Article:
Feb17MonFebruary 17, 2020
St. Paul uses a fascinating image in one of his letters to describe the effect that we as Christians have on the people around us. “We are a sweet aroma of Christ,” he says. “To those who are perishing it is an odour from death to death, but to those who are being saved, a fragrance from life to life.” (2 Cor 2:15-16) On the spiritual level, Paul’s point is that the Gospel of Christ is both a pleasing aroma that brings and celebrates life—and, at the same time, an unpleasant stench that creates offense and disturbance. It’s the same Gospel in both cases! The difference is who is perceiving it. People the Holy Spirit has brought to faith perceive the Gospel as the best good news ever, while those who are still captive to sin consider it to be silliness at best, if not deeply offensive.
The same stark division exists on the more basic physical level too. Scents that some people consider to be pleasant and cheery can be deeply distressing to others. And because aromas freely circulate and spread in public, it’s important for each of us to consider the impact that our decisions about scents will have on others.
For Brenda and me, this is a personal struggle. After several years of progressively worsening symptoms, she was diagnosed with Multiple Chemical Sensitivity in January 2018 and had to leave her job as an elementary-school teacher for almost 2 years. During this time, her immune system recovered to the point that she was able to return to the classroom last September. She’s doing much better, but still suffers when she encounters a wide variety of chemical scents. My symptoms are not as severe, but I too become ill in the presence of many common, everyday products. Between the two of us, our symptoms include dry and itchy eyes and skin, respiratory problems, problems with our voice (including, for Brenda, total loss of her voice), irritability, and cognitive impairment (“brain fog,” or slow and muddled thinking).
Unfortunately, these symptoms are often triggered by two groups of products that many people use all the time. One is scented personal care products such as perfume, cologne, deodorant, shampoo, hairspray, and hand and body lotions. The other group is laundry products, including dryer sheets and anti-static additives as well as many powdered and liquid soaps. The basic criteria is: If it has any odour at all, it’s a problem. The only “safe” products for us to use, or encounter on others, are those that are completely unscented.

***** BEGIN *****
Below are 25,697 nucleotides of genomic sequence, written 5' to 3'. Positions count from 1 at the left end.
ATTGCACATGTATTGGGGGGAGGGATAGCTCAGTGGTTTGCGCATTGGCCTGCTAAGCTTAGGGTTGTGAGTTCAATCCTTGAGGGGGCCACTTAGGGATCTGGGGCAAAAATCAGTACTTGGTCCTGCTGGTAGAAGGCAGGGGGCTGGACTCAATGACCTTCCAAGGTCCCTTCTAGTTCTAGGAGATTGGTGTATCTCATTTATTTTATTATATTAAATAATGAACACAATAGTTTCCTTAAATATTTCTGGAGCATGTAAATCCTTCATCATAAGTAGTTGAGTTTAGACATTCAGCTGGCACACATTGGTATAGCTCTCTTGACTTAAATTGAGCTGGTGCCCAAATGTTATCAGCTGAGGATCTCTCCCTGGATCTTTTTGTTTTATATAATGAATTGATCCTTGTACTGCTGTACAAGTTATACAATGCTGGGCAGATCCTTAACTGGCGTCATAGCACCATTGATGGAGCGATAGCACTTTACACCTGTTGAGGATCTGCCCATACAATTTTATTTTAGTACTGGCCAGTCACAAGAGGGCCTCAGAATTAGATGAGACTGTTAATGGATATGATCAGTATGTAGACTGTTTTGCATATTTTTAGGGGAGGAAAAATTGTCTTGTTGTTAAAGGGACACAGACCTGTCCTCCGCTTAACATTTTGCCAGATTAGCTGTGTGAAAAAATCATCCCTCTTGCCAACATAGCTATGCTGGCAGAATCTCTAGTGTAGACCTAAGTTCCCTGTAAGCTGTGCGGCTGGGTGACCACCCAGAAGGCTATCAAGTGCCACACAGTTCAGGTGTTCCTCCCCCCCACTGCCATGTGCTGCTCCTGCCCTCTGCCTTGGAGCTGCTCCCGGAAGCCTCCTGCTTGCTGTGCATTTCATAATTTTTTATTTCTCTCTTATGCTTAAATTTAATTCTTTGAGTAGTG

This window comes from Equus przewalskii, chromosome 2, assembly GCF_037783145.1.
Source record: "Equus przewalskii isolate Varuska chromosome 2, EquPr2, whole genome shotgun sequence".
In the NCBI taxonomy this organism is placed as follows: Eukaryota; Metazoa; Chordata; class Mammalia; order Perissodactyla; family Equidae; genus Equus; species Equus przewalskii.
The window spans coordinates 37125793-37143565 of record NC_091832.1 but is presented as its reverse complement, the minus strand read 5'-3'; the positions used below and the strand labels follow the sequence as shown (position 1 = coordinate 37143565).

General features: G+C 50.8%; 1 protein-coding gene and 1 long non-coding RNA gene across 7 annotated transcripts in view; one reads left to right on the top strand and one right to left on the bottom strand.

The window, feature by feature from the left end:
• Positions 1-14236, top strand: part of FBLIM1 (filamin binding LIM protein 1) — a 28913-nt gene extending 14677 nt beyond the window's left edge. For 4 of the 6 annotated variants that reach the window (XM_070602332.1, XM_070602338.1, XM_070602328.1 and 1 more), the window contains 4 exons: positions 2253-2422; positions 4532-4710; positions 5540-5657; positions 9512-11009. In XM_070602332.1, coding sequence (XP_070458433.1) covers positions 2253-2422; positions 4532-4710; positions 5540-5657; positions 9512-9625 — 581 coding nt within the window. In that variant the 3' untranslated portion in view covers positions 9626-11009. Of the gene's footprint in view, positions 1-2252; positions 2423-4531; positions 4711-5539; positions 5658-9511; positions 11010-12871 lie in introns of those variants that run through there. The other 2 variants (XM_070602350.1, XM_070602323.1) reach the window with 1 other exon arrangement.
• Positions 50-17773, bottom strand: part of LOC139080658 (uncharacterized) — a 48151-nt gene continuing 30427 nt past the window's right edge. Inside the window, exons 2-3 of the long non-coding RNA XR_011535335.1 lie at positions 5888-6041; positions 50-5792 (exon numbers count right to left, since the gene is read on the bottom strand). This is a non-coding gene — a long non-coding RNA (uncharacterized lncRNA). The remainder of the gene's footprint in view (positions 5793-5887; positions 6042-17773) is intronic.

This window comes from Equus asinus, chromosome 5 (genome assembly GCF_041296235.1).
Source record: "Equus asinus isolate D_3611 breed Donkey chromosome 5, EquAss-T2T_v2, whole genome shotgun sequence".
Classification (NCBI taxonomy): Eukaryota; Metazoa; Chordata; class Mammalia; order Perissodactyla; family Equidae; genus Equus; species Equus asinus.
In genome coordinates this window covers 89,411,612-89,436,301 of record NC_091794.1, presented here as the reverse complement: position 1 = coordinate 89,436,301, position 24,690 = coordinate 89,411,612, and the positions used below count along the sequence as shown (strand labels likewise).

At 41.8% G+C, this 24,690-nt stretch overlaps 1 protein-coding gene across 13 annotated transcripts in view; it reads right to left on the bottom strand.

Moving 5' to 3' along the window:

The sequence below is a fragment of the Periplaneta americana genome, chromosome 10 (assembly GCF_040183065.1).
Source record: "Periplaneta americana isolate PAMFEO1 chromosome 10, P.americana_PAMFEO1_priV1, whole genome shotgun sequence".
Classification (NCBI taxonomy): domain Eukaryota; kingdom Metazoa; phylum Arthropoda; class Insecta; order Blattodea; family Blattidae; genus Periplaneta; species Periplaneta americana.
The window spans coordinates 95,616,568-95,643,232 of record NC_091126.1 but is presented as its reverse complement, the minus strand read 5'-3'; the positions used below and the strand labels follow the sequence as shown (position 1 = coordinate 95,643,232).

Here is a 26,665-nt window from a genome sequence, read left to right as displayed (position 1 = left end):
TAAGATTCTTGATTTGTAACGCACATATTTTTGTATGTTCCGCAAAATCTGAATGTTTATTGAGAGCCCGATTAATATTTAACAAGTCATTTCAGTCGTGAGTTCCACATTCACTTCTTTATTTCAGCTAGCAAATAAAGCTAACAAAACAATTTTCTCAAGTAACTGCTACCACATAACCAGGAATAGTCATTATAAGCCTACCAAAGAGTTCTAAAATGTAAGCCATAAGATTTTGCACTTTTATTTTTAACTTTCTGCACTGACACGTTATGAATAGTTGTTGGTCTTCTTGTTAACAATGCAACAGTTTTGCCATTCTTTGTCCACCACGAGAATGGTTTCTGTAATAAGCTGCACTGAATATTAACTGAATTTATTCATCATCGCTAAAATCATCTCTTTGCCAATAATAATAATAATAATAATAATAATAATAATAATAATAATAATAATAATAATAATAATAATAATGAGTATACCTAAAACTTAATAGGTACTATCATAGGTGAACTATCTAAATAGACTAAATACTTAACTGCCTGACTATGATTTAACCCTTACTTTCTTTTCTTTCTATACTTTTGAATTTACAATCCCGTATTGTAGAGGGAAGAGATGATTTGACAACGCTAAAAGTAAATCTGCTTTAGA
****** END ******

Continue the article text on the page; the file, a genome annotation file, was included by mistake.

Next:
If this was a problem that only affected the two of us, well, we would manage to cope somehow. (Antihistamines often give short-term relief, if the exposure is mild or brief.) But every time we talk about this problem in a group, we discover that we are not alone. Many people struggle these days with chemical sensitivity! The cause is debatable, but our doctors think it’s the result of constant, long-term exposure to numerous chemical products in every part of modern life. After a while, our immune systems just can’t cope.
So, then, would you help us? Not only Brenda and I, but everyone who suffers from chemical sensitivity, will feel better if you refrain from using any scented products when you come to Grace. No perfume or cologne, or scented hairspray, deodorant or skin-care products. While you’re at it, a shift to unscented laundry products would also be great. We’d be happy to help you find unscented alternatives. If we don’t see you Sunday, feel free to give us a call or email: firstname.lastname@example.org; 780-216-0476 (Brenda) or 587-983-6692 (me).
The sweet aroma of the Gospel is one thing, and how wonderful it is that everyone the Spirit calls can enjoy it every day as a wonderful, life-bringing gift! Sadly, chemical odours are a different story. Our whole community will breathe easier, and be healthier, as we reduce their use.
Thanks very much for your understanding and support.